That sense of the inevitability of escalation is why Malm takes no credit for the greater frequency of clandestine attacks on pipelines (like the daring one that targeted Coastal Gaslink in February 2022). Malm tells us that his “book just happened to appear… when the ideas it propounded were in the air.”
One of the central ideas in his book is that nonviolent civil disobedience has gained the status of dogma in the climate movement. Malm spends a lot of time digging into the political pragmatism of the argument made, for example, by Extinction Rebellion (XR), that engaging in more aggressive direct action against fossil fuel infrastructure—or even just deflating the tires of SUVs—is likely going to lose you points in the boxing match of public opinion. Earlier this year, Malm got into a heated argument with Rupert Read from XR, rejecting Read’s belief in strategic compromise and his assumption that the middle class will soon wake up to their need to make critical sacrifices in order to save our planet.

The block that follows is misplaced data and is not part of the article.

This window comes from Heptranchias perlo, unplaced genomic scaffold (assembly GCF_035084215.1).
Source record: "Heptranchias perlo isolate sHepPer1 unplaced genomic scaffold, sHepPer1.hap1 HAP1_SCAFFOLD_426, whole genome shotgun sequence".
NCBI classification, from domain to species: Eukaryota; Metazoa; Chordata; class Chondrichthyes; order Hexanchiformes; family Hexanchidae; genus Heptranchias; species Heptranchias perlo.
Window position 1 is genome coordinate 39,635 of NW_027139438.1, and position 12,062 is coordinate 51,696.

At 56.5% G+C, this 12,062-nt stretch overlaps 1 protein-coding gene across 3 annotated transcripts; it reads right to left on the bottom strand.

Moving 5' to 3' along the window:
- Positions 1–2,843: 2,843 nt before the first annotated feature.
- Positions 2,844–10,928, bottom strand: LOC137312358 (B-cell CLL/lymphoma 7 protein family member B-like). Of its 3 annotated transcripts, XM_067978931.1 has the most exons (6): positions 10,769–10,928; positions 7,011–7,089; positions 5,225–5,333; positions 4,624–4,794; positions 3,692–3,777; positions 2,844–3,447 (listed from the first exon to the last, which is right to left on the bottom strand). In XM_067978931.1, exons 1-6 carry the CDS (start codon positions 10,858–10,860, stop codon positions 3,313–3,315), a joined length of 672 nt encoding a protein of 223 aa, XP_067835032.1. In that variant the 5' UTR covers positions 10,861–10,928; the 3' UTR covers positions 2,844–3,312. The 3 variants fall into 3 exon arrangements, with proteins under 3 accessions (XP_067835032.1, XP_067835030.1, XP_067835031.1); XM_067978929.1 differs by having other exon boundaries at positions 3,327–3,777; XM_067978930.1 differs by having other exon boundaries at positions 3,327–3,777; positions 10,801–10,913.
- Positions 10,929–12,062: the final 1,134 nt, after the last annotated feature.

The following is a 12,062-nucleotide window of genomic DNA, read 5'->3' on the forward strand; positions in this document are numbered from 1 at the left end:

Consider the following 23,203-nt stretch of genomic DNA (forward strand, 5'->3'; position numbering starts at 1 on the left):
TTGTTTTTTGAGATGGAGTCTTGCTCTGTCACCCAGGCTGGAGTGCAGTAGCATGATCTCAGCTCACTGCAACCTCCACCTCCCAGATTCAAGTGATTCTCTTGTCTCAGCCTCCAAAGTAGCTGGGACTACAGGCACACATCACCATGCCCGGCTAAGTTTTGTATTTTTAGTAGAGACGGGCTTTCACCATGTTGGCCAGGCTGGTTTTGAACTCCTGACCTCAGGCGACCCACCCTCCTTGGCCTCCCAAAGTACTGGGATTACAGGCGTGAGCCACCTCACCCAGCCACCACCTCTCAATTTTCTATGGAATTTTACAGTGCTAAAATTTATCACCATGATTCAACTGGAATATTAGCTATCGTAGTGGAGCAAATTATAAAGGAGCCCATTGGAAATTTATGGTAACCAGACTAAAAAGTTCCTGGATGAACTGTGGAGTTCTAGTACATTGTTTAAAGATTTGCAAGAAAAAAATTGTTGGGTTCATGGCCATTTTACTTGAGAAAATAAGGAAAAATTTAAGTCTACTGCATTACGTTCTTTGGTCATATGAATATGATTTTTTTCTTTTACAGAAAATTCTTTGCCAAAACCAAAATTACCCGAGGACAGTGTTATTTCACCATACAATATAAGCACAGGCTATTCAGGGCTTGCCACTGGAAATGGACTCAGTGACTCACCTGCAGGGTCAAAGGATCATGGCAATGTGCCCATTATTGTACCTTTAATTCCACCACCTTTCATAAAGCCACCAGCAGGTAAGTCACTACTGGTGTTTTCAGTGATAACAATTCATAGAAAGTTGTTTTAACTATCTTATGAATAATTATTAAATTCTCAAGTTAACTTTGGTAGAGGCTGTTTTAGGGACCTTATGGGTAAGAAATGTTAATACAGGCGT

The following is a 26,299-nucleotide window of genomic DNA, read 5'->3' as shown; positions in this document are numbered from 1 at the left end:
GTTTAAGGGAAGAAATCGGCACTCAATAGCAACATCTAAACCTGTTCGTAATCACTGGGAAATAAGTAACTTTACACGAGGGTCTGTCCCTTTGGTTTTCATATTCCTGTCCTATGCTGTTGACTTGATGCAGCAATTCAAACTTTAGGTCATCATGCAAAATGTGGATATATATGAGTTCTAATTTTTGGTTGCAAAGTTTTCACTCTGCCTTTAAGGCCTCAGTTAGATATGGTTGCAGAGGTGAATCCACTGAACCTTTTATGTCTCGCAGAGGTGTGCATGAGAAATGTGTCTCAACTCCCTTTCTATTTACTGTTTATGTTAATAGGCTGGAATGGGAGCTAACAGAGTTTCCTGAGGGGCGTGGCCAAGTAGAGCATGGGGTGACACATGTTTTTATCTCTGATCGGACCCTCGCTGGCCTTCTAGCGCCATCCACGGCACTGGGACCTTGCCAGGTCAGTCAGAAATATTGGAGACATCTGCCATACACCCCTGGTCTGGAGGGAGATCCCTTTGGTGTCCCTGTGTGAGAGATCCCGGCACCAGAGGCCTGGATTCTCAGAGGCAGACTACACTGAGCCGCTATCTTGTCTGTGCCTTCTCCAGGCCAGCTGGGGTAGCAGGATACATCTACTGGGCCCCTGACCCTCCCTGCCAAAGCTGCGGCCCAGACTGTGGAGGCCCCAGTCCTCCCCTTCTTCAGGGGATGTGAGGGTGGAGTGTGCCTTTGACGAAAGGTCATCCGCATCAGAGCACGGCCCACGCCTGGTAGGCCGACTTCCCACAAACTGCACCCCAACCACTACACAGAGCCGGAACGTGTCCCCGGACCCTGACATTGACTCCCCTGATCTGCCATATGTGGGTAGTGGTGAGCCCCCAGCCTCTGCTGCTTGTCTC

More recently, Malm stuck to his guns in a missive on Verso’s blog that responded to George Monbiot’s criticism of sabotage. Monbiot’s Guardian piece is about his fear that we in the climate movement will lose traction “if we… engage in violent conflict with those we seek to swing.” In Malm’s retort, he notes that the “things that cause people to die do not belong to those ‘we seek to swing.’ They belong to the class enemy.”